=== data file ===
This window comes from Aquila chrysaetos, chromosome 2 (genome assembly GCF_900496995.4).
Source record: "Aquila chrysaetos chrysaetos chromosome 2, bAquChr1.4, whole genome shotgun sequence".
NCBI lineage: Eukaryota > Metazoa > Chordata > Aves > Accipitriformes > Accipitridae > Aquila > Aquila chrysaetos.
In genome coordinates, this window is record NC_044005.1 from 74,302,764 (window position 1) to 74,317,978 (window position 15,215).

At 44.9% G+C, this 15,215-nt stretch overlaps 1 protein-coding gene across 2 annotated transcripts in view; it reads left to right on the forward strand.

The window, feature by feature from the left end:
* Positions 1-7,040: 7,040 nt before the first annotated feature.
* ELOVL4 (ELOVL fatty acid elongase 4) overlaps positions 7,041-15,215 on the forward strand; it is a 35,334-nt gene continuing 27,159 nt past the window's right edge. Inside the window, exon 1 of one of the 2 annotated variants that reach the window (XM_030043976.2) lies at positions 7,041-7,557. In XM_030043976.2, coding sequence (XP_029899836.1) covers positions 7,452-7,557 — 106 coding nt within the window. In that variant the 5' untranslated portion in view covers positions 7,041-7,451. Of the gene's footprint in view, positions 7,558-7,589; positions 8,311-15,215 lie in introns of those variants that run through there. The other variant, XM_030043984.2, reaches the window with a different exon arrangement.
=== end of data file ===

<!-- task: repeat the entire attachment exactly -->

This window comes from Aquila chrysaetos, chromosome 2 (genome assembly GCF_900496995.4).
Source record: "Aquila chrysaetos chrysaetos chromosome 2, bAquChr1.4, whole genome shotgun sequence".
NCBI lineage: Eukaryota > Metazoa > Chordata > Aves > Accipitriformes > Accipitridae > Aquila > Aquila chrysaetos.
In genome coordinates, this window is record NC_044005.1 from 74,302,764 (window position 1) to 74,317,978 (window position 15,215).

At 44.9% G+C, this 15,215-nt stretch overlaps 1 protein-coding gene across 2 annotated transcripts in view; it reads left to right on the forward strand.

The window, feature by feature from the left end:
* Positions 1-7,040: 7,040 nt before the first annotated feature.
* ELOVL4 (ELOVL fatty acid elongase 4) overlaps positions 7,041-15,215 on the forward strand; it is a 35,334-nt gene continuing 27,159 nt past the window's right edge. Inside the window, exon 1 of one of the 2 annotated variants that reach the window (XM_030043976.2) lies at positions 7,041-7,557. In XM_030043976.2, coding sequence (XP_029899836.1) covers positions 7,452-7,557 — 106 coding nt within the window. In that variant the 5' untranslated portion in view covers positions 7,041-7,451. Of the gene's footprint in view, positions 7,558-7,589; positions 8,311-15,215 lie in introns of those variants that run through there. The other variant, XM_030043984.2, reaches the window with a different exon arrangement.